The history of sash windows

A sash window is made of one or more movable panels, or "sashes” within a frame.  The term "sash window" is used interchangeably with the term "box sash window" in the UK, however here in Australia the term double-hung sash window is used more commonly and refers to the same type of window with two sashes that can move up and down in the window frame.

No one knows for sure who invented this time proven great design, or precisely when. But looking back over the evolution of the sash window is a fascinating journey through history. 

General consensus amongst historians is that they most probably originated in Holland or France (due to the origin of the name “sash” which means “chassis”, or frame in French) during the 17th century, and from there spread to the UK.  Some people consider Robert Hooke, an English scientist and architect, as being the inventor of these windows. In their view, this London surveyor came up with the design of these windows during the rebuilding of London after the Great Fire of 1666.

The earliest windows were not nearly as sophisticated as the later designs, often held open with poles and braces. In 16th Century Britain, glazing remained the preserve of the establishment. Glass was imported, and expensive. High-status buildings like castles, churches and palaces were glazed but the majority of dwellings would use oiled cloth, paper or thin sheets of bone, which were nailed in place.

By the late 16th century the  glazed, horizontal sash, recognisable today, began to appear. But they still had no elegant weighting counterbalance systems. Simply a frame and sash. The top sash was often fixed as originally it was thought only one opener required and this is where the name “hung sash window” emerged. Later when weights and counterbalance introduced, the term “double hung sash window” invented with both sashes being functional.

The pioneers of Georgian architecture later fully embraced the sash window movement, even adding to the design by changing the fixed top to the more modern two moveable sashes. By the mid Georgian era new, counterbalanced and thinner sashes spread and advances in glassmaking drove down prices in this period.  By 1800, even modest dwellings featured sash windows. Baltic Pine helped reduce costs further. Baltic pine is a dependable, long-lasting timber. Glass making improved and panes became larger in size, with the Georgian style of six by six panes becoming popular.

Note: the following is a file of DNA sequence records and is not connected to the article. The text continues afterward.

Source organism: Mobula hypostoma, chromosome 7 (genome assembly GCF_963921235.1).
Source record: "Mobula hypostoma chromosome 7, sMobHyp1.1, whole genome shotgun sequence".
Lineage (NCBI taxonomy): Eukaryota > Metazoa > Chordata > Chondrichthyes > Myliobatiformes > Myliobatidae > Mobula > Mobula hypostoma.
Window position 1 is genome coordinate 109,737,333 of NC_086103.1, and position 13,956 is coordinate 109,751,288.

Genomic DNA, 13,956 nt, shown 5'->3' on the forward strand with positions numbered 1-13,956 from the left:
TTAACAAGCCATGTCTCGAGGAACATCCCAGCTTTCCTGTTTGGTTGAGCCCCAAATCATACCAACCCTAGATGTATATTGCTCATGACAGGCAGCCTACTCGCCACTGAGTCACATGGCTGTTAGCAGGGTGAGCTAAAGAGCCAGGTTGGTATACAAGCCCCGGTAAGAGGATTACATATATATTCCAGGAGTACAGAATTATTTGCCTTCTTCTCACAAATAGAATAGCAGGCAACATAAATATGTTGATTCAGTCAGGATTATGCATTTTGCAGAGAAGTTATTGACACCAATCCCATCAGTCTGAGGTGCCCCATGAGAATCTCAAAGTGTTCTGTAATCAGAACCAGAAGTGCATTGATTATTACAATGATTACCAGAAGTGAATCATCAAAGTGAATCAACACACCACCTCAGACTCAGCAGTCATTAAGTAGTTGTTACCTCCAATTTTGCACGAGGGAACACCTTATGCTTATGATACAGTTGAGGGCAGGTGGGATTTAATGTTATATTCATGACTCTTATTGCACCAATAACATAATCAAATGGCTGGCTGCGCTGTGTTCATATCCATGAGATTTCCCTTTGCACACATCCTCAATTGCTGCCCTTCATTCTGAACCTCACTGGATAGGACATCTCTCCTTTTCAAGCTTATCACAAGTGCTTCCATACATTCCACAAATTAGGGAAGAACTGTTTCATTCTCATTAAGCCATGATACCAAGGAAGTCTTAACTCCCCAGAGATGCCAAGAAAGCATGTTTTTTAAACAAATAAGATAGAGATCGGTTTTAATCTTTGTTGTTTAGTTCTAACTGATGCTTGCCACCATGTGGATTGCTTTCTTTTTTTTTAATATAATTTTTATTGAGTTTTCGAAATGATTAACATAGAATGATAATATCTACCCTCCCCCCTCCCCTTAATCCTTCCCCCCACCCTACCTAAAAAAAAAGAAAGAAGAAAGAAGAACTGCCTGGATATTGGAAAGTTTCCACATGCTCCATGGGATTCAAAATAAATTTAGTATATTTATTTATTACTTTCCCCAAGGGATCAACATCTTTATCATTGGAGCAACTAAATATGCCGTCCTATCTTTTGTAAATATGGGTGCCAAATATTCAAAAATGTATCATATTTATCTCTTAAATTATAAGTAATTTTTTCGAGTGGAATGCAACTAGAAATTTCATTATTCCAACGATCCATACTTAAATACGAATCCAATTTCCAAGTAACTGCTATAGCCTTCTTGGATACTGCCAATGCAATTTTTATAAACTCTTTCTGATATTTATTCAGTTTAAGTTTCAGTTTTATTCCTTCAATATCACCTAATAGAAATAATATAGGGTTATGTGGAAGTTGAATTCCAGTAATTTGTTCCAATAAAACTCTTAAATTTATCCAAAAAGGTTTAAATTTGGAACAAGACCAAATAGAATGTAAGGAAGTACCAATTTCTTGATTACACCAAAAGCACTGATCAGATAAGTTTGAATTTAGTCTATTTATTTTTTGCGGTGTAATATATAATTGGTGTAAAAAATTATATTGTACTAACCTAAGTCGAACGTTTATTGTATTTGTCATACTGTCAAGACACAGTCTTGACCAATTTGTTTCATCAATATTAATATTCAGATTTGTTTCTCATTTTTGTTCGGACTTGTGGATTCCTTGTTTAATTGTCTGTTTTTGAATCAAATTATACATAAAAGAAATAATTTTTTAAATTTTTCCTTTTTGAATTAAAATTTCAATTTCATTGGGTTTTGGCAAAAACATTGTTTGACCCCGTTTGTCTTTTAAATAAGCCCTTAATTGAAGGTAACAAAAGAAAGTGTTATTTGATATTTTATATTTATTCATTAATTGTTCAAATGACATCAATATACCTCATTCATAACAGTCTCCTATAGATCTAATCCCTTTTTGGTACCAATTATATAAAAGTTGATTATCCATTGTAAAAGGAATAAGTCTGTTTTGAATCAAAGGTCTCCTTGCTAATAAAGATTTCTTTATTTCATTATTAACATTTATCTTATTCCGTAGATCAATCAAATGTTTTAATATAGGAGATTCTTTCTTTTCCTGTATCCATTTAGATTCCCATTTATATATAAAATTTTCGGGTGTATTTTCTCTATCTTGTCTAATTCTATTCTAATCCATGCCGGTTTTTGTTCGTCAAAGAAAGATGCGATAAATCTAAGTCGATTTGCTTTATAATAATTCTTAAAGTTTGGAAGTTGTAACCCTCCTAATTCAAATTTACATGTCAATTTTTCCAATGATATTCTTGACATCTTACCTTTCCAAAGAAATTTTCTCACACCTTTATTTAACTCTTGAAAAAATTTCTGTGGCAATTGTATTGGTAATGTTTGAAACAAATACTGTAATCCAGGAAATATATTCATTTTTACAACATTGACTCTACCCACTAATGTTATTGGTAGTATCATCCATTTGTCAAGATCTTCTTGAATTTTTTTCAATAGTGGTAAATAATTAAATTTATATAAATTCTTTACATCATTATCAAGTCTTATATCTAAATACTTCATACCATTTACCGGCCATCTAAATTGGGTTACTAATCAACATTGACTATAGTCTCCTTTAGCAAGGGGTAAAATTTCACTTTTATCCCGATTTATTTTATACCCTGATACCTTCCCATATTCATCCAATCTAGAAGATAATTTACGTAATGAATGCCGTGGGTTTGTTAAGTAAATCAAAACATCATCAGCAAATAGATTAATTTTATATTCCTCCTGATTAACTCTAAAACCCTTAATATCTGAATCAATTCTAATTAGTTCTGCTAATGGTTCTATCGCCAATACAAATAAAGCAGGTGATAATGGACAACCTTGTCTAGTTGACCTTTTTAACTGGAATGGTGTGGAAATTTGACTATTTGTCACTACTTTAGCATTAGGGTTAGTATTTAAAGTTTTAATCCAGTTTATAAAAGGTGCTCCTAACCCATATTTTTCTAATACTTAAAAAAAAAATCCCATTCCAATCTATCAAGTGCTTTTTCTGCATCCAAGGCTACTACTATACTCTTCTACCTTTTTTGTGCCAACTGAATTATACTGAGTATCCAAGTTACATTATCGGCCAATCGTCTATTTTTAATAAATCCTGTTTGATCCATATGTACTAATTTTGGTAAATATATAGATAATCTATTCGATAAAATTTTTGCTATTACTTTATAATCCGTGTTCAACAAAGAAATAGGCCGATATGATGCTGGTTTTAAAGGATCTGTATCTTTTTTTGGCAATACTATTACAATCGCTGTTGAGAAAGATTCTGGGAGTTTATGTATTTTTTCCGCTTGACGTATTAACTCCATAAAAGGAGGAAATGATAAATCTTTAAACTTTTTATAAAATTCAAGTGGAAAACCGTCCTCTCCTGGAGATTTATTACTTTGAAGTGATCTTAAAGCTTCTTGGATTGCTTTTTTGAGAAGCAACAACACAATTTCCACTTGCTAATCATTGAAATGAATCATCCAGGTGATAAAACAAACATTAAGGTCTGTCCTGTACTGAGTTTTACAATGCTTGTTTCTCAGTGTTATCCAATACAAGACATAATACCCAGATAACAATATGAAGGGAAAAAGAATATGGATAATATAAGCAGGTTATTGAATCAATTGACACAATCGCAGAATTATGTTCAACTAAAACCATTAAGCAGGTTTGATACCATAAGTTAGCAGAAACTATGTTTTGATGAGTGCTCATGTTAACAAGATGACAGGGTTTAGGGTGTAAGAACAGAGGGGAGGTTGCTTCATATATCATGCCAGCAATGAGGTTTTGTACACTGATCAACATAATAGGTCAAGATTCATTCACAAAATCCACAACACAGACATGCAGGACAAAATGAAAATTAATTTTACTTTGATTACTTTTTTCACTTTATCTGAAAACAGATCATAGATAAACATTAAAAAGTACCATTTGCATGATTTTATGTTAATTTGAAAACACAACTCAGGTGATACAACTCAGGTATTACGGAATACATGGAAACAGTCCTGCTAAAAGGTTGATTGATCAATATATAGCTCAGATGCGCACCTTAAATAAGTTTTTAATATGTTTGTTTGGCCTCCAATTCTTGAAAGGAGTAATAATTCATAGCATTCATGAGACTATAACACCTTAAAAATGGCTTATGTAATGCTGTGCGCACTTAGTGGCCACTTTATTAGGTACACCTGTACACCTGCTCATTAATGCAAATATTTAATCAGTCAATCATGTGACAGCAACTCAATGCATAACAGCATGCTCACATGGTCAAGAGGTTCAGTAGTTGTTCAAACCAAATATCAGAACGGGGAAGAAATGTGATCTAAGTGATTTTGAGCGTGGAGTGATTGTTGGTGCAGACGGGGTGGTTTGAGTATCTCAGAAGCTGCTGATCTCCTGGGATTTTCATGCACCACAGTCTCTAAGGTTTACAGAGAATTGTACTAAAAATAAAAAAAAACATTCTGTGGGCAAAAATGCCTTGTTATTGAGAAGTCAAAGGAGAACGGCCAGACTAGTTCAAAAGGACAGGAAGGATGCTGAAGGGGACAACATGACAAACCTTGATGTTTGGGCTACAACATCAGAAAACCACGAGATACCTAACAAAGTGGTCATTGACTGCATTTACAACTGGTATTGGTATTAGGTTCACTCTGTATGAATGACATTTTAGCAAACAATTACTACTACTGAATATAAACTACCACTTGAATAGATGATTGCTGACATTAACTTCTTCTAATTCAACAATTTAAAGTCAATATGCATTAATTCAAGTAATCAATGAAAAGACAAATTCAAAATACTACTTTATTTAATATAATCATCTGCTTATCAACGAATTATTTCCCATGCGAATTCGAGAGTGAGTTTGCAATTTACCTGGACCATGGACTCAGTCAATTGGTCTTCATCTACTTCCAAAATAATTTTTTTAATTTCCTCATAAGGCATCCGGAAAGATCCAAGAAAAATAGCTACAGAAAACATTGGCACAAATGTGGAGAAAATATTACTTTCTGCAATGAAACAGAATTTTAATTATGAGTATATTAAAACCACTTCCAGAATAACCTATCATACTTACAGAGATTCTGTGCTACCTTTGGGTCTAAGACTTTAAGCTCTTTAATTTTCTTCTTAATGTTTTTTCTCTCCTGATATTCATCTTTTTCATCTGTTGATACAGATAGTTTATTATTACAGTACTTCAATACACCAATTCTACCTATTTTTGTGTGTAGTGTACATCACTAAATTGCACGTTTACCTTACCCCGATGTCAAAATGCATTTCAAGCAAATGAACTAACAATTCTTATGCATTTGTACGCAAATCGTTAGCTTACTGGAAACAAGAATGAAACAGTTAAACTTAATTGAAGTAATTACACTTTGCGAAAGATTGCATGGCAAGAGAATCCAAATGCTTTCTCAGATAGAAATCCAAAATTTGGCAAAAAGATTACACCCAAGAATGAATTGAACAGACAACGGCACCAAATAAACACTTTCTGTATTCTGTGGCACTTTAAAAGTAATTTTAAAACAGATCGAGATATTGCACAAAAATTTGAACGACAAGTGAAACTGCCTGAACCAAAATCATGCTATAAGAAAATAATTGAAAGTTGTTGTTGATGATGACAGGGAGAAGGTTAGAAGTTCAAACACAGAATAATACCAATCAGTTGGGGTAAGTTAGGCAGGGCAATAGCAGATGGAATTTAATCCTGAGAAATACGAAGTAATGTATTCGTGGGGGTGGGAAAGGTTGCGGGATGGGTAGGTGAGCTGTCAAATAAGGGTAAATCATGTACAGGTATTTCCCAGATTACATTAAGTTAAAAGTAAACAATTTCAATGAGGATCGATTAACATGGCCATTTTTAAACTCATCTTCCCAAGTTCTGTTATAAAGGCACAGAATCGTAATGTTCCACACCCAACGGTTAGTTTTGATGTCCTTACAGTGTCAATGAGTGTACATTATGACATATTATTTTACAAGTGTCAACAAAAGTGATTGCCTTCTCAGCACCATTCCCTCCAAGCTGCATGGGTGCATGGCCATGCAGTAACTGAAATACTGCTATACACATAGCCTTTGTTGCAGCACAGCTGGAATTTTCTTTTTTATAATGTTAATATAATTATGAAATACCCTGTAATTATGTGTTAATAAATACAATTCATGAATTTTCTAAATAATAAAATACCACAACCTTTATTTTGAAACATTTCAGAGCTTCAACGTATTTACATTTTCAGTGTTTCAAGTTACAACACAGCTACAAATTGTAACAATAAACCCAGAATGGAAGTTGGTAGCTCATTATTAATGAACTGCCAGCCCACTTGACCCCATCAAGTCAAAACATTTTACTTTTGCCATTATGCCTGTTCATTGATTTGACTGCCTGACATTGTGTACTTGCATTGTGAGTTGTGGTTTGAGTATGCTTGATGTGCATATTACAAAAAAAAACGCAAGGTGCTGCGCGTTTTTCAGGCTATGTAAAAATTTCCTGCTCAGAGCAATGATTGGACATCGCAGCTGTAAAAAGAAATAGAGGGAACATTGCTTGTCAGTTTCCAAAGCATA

Wooden sash windows soon became the fashion du jour, and the trend swept across Britain, their popularity flourishing until the 20th century, partly due to their practicality but also due to their aesthetic appeal.

Whilst the sash window has it’s origins firmly rooted in Europe these windows are commonly found in older buildings in warmer climates, as they promote airflow and are easy to clean. A significant advantage of double-hung windows is that they provide efficient cooling of interiors during warm weather. Opening both the top and bottom of a sash window by equal amounts allows warm air at the top of the room to escape, thus drawing relatively cool air from outside into the room through the bottom opening. These windows serve to facilitate the even flow of air throughout the house and so this is ideal for the Australian climate.

During the Victorian period in Australia the sash window was taken to a new level in craftsmanship, focussing heavily on elaborate details, incorporating decorative features such as horns, latticework and mouldings into the structures. Bays started to feature ornate stone reveals and the size of panes graduated upwards from bottom to top - allowing more light in.  There are some beautiful examples of these all over Sydney and Melbourne.

During the Federation years sash windows from that period can be seen all over Australia, and have withstood the test of time. There are still thousands of  houses full of beautiful Federation Double hung sash windows of varying styles and glass types, all built by the quality craftsmen.  These window were built to last.

Sash windows have perservered over 500 years.  Many examples survive today.  Their design works in the modern day as it did centuries ago. They suit older style, heritage buildings but also look fantastic in more modern and contemporary homes including beachside and country properties.

We are excited to see so many people choosing to restore their sash windows and bring them back to their former glory!


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